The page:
Regulators Wonder Whether Goldman Tried to Bribe Libya

The focus is a $50 million fee to compensate for financial losses with the firm

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The Wall Street Journal, building on an earlier report that Goldman Sachs lost 98 percent of Libya's $1.3 billion investment with the firm during the credit crisis, has a new scoop today: U.S. securities regulators are exploring whether Goldman violated bribery laws while doing business with the sovereign wealth fund controlled by Muammar Qaddafi. They're focusing primarily on a $50 million fee that Goldman offered to pay the Libyan Investment Authority as part of its effort to compensate Libya for its steep financial losses. The fee--mentioned in the second-to-last paragraph of the Journal's initial article--would have been passed along to an outside fund adviser run at the time by the the son-in-law of the head of Libya's state-owned oil company.

The transaction never occurred, the Journal explains, but Goldman may have still breached the Foreign Corrupt Practices Act, which "bans U.S. companies from offering or paying bribes to foreign government officials or employees of state-owned companies," including sovereign wealth funds. To its credit, Goldman did say it would make the payment if the deal satisfied "Foreign Corrupt Practices Act representations as set out in the Terms Letter," according to documents reviewed by the Journal. Goldman, not surprisingly, denies any violation, and the Securities and Exchange Commission hasn't yet launched a formal investigation. The Journal adds that other financial firms who used middlemen in their dealings with Libya could also be in trouble.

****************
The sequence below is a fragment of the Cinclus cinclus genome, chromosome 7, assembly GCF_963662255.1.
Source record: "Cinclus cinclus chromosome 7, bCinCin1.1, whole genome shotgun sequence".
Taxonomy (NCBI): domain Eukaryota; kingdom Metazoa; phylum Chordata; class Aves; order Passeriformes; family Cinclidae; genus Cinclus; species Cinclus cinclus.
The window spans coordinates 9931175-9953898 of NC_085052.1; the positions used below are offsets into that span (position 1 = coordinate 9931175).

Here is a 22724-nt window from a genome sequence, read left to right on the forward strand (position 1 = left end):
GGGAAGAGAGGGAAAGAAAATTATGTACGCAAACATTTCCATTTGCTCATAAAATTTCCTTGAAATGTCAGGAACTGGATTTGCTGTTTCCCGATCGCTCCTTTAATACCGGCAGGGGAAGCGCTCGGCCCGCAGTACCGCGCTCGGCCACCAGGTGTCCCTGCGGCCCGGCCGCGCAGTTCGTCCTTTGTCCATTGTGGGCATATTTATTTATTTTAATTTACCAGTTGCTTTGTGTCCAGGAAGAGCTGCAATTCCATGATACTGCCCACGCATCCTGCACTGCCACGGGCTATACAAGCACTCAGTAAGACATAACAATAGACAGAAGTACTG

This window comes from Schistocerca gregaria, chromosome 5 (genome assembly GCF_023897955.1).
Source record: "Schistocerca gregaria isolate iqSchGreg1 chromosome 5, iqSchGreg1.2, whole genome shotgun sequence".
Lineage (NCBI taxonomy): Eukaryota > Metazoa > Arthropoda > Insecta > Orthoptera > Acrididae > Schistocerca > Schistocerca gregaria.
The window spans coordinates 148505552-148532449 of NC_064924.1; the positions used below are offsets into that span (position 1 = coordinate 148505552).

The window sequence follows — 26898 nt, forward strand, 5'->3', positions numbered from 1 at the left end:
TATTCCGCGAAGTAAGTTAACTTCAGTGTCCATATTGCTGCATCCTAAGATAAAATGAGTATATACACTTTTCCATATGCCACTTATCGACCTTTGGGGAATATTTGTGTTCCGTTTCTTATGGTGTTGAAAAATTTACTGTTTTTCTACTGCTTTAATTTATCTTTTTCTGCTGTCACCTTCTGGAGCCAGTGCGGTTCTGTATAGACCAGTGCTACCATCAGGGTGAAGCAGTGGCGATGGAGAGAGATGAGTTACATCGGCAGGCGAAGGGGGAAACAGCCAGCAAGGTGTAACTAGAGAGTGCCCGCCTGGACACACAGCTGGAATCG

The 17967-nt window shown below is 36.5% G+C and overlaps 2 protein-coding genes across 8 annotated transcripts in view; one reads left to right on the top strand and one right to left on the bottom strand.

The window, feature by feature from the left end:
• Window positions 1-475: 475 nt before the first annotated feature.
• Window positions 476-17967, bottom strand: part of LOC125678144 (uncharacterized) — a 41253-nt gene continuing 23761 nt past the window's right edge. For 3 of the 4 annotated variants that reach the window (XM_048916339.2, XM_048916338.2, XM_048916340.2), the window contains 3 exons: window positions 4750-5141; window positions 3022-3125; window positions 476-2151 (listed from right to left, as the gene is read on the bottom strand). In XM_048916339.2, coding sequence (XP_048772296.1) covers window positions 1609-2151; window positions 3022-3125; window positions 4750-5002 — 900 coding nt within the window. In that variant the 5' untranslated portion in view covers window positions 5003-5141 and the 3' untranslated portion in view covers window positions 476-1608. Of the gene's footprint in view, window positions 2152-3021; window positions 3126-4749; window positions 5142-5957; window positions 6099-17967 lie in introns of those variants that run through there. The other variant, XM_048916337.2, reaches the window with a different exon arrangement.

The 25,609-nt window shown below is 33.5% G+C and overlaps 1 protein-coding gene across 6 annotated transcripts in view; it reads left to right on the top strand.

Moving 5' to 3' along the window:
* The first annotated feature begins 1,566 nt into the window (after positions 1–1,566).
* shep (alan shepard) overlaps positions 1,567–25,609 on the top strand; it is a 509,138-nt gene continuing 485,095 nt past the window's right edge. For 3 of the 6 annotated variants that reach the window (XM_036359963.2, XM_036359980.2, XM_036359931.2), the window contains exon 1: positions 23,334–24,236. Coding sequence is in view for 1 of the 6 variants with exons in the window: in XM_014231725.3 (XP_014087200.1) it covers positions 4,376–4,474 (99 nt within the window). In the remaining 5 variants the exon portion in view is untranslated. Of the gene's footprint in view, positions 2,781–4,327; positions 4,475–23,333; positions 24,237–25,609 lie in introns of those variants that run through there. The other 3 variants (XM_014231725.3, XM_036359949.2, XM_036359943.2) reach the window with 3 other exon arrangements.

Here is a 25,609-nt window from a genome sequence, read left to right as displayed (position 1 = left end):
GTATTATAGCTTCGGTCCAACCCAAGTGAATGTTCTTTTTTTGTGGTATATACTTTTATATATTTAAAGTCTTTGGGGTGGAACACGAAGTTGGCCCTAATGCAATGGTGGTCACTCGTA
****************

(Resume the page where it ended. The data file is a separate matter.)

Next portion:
This article is from the archive of our partner The Wire.